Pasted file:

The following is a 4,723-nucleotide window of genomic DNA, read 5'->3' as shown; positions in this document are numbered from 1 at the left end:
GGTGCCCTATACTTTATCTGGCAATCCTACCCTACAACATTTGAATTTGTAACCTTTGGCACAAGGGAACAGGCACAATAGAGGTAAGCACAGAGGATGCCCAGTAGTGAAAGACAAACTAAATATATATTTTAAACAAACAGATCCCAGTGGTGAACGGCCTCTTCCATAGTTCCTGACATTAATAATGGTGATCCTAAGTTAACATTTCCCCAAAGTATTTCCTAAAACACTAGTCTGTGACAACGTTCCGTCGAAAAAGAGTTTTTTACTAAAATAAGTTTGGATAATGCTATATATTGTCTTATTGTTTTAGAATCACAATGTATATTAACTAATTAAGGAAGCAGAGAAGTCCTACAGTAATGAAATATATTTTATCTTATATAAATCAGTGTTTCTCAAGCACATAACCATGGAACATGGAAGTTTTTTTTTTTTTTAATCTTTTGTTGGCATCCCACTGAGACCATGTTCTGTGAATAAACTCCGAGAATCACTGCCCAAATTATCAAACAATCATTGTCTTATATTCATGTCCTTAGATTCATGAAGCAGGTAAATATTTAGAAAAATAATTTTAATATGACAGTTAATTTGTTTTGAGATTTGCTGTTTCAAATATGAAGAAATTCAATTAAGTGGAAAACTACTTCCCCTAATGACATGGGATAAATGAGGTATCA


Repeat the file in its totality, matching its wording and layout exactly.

The following is a 4,723-nucleotide window of genomic DNA, read 5'->3' as shown; positions in this document are numbered from 1 at the left end:
GGTGCCCTATACTTTATCTGGCAATCCTACCCTACAACATTTGAATTTGTAACCTTTGGCACAAGGGAACAGGCACAATAGAGGTAAGCACAGAGGATGCCCAGTAGTGAAAGACAAACTAAATATATATTTTAAACAAACAGATCCCAGTGGTGAACGGCCTCTTCCATAGTTCCTGACATTAATAATGGTGATCCTAAGTTAACATTTCCCCAAAGTATTTCCTAAAACACTAGTCTGTGACAACGTTCCGTCGAAAAAGAGTTTTTTACTAAAATAAGTTTGGATAATGCTATATATTGTCTTATTGTTTTAGAATCACAATGTATATTAACTAATTAAGGAAGCAGAGAAGTCCTACAGTAATGAAATATATTTTATCTTATATAAATCAGTGTTTCTCAAGCACATAACCATGGAACATGGAAGTTTTTTTTTTTTTTAATCTTTTGTTGGCATCCCACTGAGACCATGTTCTGTGAATAAACTCCGAGAATCACTGCCCAAATTATCAAACAATCATTGTCTTATATTCATGTCCTTAGATTCATGAAGCAGGTAAATATTTAGAAAAATAATTTTAATATGACAGTTAATTTGTTTTGAGATTTGCTGTTTCAAATATGAAGAAATTCAATTAAGTGGAAAACTACTTCCCCTAATGACATGGGATAAATGAGGTATCA